N.D. Supreme Court to consider reducing life sentence for convicted teen killer of West Fargo woman
The North Dakota Supreme Court will hear oral arguments on Tuesday, March 26, as part of an appeal brought by Barry Garcia, who is seeking a reduction of his life sentence in the 1995 killing of Cherryl Tendeland of West Fargo.
Garcia was sentenced in 1996 in Cass County District Court to life in prison without parole for shooting Tendeland while she sat in a parked car.
Garcia was 16 at the time of the crime.
Over time, Garcia has appealed his life sentence on several fronts.
In one action, Garcia's attorneys cited a 2016 U.S. Supreme Court ruling that found that mandatory sentences of life without parole for child criminals are unconstitutional and that the ruling could apply retroactively to cases.
Garcia's lawyers maintained the U.S. Supreme Court opinion should apply in Garcia's case, even though his sentence was discretionary and not mandatory.
In that appeal, a Cass County District Court judge ruled in 2017 that Garcia's sentence should stand.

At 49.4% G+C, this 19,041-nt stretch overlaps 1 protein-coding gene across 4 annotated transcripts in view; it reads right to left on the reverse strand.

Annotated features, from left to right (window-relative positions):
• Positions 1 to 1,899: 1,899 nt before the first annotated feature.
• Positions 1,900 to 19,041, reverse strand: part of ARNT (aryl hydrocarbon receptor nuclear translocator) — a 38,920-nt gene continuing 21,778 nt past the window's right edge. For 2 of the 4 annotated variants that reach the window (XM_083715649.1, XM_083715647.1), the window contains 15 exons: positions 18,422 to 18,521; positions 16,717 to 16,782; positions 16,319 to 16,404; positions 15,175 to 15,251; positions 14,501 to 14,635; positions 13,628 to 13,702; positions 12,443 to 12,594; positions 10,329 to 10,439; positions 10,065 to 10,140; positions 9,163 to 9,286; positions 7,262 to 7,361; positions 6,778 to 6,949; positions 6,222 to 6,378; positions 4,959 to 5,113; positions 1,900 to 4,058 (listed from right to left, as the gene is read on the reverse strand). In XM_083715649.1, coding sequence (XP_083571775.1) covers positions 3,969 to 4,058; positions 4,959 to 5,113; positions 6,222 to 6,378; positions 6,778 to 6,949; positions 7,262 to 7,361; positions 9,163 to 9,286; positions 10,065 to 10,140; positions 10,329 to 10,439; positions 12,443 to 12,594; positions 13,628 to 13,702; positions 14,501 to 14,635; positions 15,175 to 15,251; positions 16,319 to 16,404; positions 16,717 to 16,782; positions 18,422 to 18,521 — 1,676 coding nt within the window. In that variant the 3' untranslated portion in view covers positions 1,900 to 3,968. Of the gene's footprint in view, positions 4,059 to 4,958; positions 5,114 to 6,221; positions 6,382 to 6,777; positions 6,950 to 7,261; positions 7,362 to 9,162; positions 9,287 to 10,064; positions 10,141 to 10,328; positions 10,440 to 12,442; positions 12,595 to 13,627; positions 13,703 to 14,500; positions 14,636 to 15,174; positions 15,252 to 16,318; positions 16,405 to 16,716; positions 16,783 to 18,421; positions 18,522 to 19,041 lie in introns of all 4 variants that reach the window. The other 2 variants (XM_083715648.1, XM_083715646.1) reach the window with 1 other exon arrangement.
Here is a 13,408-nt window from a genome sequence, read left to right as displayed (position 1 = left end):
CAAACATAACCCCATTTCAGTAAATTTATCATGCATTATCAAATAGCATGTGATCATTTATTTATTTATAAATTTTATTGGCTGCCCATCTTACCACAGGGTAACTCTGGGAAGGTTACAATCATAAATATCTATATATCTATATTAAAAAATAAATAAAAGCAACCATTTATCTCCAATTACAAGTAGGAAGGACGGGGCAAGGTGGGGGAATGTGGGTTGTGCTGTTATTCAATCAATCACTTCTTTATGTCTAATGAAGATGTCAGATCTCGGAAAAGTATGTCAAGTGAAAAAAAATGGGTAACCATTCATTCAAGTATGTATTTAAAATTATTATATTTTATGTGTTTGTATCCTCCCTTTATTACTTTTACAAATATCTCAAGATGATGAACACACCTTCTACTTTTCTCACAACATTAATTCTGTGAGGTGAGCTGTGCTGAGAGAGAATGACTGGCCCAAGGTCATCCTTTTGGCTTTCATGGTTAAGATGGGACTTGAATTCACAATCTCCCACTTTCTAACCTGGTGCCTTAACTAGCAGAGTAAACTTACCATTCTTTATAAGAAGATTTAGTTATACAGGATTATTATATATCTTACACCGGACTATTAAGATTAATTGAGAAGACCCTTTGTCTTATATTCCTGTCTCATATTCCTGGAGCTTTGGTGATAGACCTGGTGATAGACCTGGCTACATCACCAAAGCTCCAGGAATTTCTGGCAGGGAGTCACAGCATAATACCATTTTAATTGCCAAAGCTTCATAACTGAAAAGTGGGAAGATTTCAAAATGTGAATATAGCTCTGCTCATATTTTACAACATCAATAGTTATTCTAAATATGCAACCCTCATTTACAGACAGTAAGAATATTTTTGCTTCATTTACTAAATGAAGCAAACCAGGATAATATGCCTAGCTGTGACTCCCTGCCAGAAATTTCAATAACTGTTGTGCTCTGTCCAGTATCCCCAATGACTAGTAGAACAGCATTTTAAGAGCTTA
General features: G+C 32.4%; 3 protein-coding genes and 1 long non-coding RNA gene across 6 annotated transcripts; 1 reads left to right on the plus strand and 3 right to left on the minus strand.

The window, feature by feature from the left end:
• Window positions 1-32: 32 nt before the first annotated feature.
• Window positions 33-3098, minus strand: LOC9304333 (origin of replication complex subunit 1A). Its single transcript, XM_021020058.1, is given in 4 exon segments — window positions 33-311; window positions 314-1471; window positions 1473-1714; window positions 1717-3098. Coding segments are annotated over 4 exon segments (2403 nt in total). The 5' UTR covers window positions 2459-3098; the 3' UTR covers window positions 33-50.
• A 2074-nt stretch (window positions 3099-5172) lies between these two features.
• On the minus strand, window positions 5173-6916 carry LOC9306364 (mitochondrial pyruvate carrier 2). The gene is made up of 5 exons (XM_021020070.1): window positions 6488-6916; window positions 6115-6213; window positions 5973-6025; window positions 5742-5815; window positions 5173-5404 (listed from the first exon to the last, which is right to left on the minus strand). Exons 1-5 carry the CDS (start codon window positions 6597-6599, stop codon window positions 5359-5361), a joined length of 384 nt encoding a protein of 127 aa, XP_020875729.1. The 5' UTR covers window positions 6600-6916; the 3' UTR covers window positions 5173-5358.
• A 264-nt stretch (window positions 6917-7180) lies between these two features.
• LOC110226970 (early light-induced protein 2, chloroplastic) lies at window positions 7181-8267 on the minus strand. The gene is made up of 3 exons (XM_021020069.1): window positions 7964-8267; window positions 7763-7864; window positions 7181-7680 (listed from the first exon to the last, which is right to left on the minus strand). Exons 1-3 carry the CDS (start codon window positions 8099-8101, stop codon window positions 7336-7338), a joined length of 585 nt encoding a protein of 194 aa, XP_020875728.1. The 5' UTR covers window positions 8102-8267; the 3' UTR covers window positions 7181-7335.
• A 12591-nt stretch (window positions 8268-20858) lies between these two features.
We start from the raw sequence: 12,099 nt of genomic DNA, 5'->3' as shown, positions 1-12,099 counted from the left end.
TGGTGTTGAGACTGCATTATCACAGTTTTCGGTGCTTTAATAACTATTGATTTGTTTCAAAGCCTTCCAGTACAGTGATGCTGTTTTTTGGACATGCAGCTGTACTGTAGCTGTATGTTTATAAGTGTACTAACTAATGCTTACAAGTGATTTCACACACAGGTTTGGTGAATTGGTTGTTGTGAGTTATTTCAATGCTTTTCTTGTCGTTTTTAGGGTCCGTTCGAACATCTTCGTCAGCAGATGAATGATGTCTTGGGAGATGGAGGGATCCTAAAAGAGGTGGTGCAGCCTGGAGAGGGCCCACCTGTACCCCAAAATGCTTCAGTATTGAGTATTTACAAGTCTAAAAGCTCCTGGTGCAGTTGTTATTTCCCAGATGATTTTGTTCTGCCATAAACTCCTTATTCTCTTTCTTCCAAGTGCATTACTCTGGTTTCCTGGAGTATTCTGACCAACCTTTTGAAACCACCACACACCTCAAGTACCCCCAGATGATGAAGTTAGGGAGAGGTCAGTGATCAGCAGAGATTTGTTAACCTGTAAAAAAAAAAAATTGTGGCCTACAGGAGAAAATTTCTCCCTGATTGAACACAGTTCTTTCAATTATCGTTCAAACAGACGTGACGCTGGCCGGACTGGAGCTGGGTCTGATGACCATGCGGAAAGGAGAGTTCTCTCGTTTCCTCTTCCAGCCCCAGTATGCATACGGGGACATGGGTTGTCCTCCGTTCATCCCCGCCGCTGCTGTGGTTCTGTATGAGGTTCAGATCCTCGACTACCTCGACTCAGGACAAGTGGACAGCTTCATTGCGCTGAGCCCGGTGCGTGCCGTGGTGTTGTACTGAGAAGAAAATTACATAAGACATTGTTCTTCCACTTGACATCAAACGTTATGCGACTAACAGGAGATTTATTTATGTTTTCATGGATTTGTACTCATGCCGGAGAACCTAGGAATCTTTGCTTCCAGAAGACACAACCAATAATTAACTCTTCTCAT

The ruling was appealed to the North Dakota State Supreme Court, which upheld the district court ruling.
On a separate front, Garcia's attorneys argued that Garcia deserves sentencing relief consistent with a state law that was passed in 2017.
That law says people who are convicted as an adult for a crime they committed before they were 18 may seek a sentence reduction if they have served at least 20 years, the court determines they are not a danger to others and the interests of justice warrant a reduction.
Prosecutors argued the new law doesn't apply to Garcia's case, and in late 2017, the state Supreme Court denied Garcia's appeal on that front, stating the change in North Dakota law came after Garcia's petition for post-conviction relief.
The Supreme Court also said it would not consider issues that were not raised at the district court level.
The oral arguments hearing set for March 26 is part of an effort by the defense to convince the Supreme Court to reconsider its earlier decision.
Court papers filed by Garcia's attorneys describe Garcia's request as a modest one.
"It is simply to be afforded an opportunity to make his case that he has been rehabilitated and that the interests of justice warrant relief," the court papers state.